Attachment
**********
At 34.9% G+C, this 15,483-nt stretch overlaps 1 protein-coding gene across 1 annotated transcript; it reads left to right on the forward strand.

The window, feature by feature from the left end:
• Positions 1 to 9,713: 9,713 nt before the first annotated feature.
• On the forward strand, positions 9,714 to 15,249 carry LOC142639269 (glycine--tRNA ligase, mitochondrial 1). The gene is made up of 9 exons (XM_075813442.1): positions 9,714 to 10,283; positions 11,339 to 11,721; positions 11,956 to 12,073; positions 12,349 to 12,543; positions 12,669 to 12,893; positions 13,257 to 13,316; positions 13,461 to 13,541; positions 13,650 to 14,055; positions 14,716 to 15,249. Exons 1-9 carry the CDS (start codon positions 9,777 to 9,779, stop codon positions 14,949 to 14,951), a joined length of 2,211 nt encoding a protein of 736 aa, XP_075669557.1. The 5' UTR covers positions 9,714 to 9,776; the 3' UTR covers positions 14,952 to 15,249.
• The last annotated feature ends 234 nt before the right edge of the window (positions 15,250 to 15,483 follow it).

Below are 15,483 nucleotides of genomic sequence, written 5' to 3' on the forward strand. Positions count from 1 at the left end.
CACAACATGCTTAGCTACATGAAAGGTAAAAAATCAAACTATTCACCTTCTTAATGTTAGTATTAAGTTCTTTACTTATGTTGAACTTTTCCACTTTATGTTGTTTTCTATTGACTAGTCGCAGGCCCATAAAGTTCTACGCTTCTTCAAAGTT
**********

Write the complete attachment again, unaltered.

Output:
At 34.9% G+C, this 15,483-nt stretch overlaps 1 protein-coding gene across 1 annotated transcript; it reads left to right on the forward strand.

The window, feature by feature from the left end:
• Positions 1 to 9,713: 9,713 nt before the first annotated feature.
• On the forward strand, positions 9,714 to 15,249 carry LOC142639269 (glycine--tRNA ligase, mitochondrial 1). The gene is made up of 9 exons (XM_075813442.1): positions 9,714 to 10,283; positions 11,339 to 11,721; positions 11,956 to 12,073; positions 12,349 to 12,543; positions 12,669 to 12,893; positions 13,257 to 13,316; positions 13,461 to 13,541; positions 13,650 to 14,055; positions 14,716 to 15,249. Exons 1-9 carry the CDS (start codon positions 9,777 to 9,779, stop codon positions 14,949 to 14,951), a joined length of 2,211 nt encoding a protein of 736 aa, XP_075669557.1. The 5' UTR covers positions 9,714 to 9,776; the 3' UTR covers positions 14,952 to 15,249.
• The last annotated feature ends 234 nt before the right edge of the window (positions 15,250 to 15,483 follow it).

Below are 15,483 nucleotides of genomic sequence, written 5' to 3' on the forward strand. Positions count from 1 at the left end.
CACAACATGCTTAGCTACATGAAAGGTAAAAAATCAAACTATTCACCTTCTTAATGTTAGTATTAAGTTCTTTACTTATGTTGAACTTTTCCACTTTATGTTGTTTTCTATTGACTAGTCGCAGGCCCATAAAGTTCTACGCTTCTTCAAAGTT